A concept that is as much out-of-date as a powdered wig


King and Queen of Thailand

Thai king Bhumibol Adulyadej (left) next to Queen Sirikit and Crown Prince Maha Vajiralongkorn. Photograph: Afp/AFP/Getty Images,m Guardian, 11-25-11

My grandfather was a man of the 19th century, even though he lived most of his life in the 20th century, he learned all of his values in the 19th century; and he learned them from people who still had one philosophical foot in the 18th century.  My grandfather believed in individual freedoms and state’s rights; simply, freedom from unwarranted government intrusion.  Cars, radios and telephones were the “modern” technologies of his time – but he never really became comfortable with any of them.  He did not want to be “connected” to everyone and everything on the planet – and while he was interested in the news, local and worldwide, he preferred to absorb it slowly.  Cell phones and Facebook would have shocked him, not for what they can do, but for the limits they place on our lives and our freedoms.

It is very common to read warnings about social network sites; “Beware, you never know who is reading your posts.”  Which of course implies that person writing the warning does know; your employer, your government, your spouse and the enemies of all of the causes you hold near and dear are all reading every word you write and looking at every picture you post.  To support those warnings, the media tell stories of spouses, employees and criminals caught in misdeeds by their own words on Facebook.  However, for the most part we have not been treated to stories of people whose words led to arrest and prosecution by the government.

The most notable exceptions are people who have been arrested as terrorists; the government is open in admitting it tracks suspected terrorists by all means available and that includes cell phones and social media.   We, the citizens, and our government are walking a very thin and dangerous line.  The police in London during the riots in the summer, stepped over that line, just as the police and army have done in the Middle East during civil unrest.   The police in San Fransisco did try to control cell phones.  However,  so far we have not heard any stories of city, state or national governments using cell phone transmissions, GPS positioning or social network to monitor the “Occupy” movement.  But we have to suspect, it has at least been considered – it is a time honored tactic of government to prosecute leaders of disruptive social movements for minor crimes (as revealed by intense scrutiny, such as the use of GPS and social networks) and thus taking them out of action.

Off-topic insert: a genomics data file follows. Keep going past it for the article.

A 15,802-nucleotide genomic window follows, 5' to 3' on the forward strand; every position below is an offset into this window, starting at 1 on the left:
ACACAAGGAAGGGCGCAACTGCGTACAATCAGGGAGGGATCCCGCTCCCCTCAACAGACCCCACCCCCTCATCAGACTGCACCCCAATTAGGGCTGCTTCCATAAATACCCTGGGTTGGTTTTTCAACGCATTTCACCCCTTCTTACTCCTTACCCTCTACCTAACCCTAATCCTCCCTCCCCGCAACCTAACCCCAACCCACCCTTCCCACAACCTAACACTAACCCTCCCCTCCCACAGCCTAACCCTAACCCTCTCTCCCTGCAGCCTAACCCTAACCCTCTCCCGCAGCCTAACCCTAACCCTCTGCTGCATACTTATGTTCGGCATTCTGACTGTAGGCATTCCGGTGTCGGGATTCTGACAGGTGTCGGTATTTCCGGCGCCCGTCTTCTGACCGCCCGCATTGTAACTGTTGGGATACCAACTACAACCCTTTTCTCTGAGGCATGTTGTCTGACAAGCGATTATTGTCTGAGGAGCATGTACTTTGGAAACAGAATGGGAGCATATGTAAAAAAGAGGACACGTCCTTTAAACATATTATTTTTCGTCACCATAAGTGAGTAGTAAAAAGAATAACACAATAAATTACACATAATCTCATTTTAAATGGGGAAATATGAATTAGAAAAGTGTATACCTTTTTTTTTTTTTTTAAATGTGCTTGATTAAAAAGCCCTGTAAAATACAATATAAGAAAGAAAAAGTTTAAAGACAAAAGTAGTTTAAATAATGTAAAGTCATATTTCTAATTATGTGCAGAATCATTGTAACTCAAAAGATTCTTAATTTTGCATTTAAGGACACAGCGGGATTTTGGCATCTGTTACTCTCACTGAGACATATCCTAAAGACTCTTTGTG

Worldwide there have been government usages of social network, most famously during the early protests in Egypt.  Any government when threatened uses whatever it can to protect itself; witness  the two following stories. Both illustrate just how precarious and dangerous the line between private freedoms and the ability of the government – or spouses, employers and other snoopers – to peak into your life.  In Thailand and in the United Arab Emirates the governments are sending people to jail, not for their actions, but for their private words.

A government minister in Thailand has warned Facebook users that anyone pressing the “like” button on posts that might be offensive to the monarchy could be prosecuted under the country’s strict lèse-majesté laws. The warning was given two days after a Thai criminal court sentenced Amphon Tangnoppaku, 61, to 20 years in prison for sending text messages deemed insulting to the country’s queen. Guardian, 11-25-11

Five political activists have been sentenced to between two and three years in jail for insulting the leaders of the United Arab Emirates.  The main defendant, Ahmed Mansoor, a communications engineer and poet, was accused of running a website that provided a platform for the rest of the defendants to express alleged anti-government views. “The court pronounces publicly the following sentence: the accused Mansoor will be punished with imprisonment for three years for the charges against him,” a Federal Supreme Court judge said on Sunday. Al Jazeera, 11-27-11

In both the crime was expressing options about the rulers of the country – opinions the rulers felt was insulting or denigrating.  But we are safe aren’t we? It is still possible here, to make fun of the president without fear of arrest, but just a few decades ago, a couple of fanatics, J. Edger Hoover and Joseph McCarthy created a rein of terror just like Mao’s cultural revolution.  People’s lives were ruined because they were “said” to have un-American views. In those days we were not safe.

It probably will not happen in my lifetime, but by the end of this century governments will have the ability to follow and censure every part of the personal life of every citizen.  And because all governments fight to maintain their power – how many billions of dollars will be spent on the next presidential election? – every government will be tempted to control speach.

You think not, how many people do you know who are afraid to express their true opinions about their employer or to tell the truth about their private lives?  I have no point – the trend is not reversible, nor can it be stopped, it is driven by the technology; and new technology always finds users.  I just find it overwhelming and frightening, I grew up believing in freedom of speach.  But the kind of freedom of speach I was taught was an 18th century concept delivered to me by my grandfather. Certainly by the end of the 21st century that concept will be as much out-of-date as a powdered wig.

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